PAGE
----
Here’s the thing. If you really want to eat like a local, you’ve got to carry some cash. Bonus points if you speak Spanish. Heading north on N. Roxboro Street from downtown, there’s the option to turn right toward Avondale Drive. Fresh snacks and treats make a detour worthwhile before hitting a hiking trail along the Eno River. Two trucks across from the Wells Fargo bank sell the perfect Mexican snack combo. At one: fresh fruit cups piled high with mango, jicama, pineapple and sprinkled with tajin and chamoy. At the other: quick, delicious tacos.
Around the corner, more than 80 flavors of ice cream beckon from La Monarca Michoacana where you’ll also find nieves (a sorbet-style translated as snow) and paletas (popsicles made from fresh fruit and cream). The popular ice cream shop and paleteria in Mexico now has family-owned local franchises in North Carolina. The paletas are a sight to behold. Fresh fruit is sliced to fit the popsicle molds; kiwi and strawberry make for a fun photo opp. The classic American riff, cookies and cream, has whole Oreos inside. Nearby, the original Alpaca Chicken, a Peruvian spot, specializes in pollo a la brasa (rotisserie chicken) served with fried yuca or massive tostones (twice-fried plantain slices).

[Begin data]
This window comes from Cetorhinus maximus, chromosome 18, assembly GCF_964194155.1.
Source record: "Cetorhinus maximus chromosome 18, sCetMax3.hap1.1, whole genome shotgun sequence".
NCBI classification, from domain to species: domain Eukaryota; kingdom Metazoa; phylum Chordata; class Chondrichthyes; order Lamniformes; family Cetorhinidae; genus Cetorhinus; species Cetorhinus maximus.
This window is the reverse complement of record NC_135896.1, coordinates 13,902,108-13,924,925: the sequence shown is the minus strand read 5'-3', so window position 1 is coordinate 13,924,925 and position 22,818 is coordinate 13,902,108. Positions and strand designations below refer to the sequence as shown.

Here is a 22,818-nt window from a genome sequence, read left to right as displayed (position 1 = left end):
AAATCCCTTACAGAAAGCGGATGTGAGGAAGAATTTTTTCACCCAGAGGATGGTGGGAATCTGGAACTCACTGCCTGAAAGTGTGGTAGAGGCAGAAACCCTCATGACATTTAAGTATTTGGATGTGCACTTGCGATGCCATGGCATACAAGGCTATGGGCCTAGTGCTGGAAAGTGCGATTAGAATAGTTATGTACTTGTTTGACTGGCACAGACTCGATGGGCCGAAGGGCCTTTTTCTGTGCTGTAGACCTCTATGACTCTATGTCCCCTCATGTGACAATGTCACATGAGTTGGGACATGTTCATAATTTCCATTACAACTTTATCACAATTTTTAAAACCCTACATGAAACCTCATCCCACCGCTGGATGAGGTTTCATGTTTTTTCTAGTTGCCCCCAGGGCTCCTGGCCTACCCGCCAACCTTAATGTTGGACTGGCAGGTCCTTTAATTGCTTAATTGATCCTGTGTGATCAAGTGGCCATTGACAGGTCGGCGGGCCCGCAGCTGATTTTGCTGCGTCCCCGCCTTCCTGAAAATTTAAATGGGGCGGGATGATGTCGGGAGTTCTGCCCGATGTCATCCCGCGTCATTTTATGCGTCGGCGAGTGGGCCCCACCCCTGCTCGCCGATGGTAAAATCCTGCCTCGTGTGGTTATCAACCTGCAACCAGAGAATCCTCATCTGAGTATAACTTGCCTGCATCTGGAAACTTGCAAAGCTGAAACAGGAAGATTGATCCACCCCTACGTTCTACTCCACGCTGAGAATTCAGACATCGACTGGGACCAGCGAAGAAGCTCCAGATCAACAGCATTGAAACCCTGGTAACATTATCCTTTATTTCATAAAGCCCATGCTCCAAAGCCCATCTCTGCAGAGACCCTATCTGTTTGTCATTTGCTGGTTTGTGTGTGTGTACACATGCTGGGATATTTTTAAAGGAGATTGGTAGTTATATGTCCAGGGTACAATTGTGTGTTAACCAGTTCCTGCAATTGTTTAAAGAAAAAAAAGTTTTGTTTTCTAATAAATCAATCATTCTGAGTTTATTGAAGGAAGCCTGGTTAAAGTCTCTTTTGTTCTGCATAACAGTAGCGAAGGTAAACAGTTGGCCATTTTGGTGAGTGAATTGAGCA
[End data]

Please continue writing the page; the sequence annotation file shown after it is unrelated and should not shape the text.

Durham’s Taco Row
Roxboro Street could easily be renamed “Durham’s Taco Row”. For hearty Mexican food, you’ll never go wrong at Restaurante Guanajuato, Taqueria La Becerrita, or Super Taqueria. You’ll find quality taco fillings made to order, fresh salsas, and aguas frescas from scratch, along with rotating weekend specials like menudo, birria, and pozole.
For a more immersive experience, La Superior supermarket houses a taqueria right next to a full-scale tortilleria and panaderia. While you wait for your order, catch a game of fútbol on TV or stand mesmerized by the conveyor belt spitting out hot, fresh tortillas by the dozen. Pick up a concha on your way out or grab some fresh cheese and tortillas to take back for a midnight snack.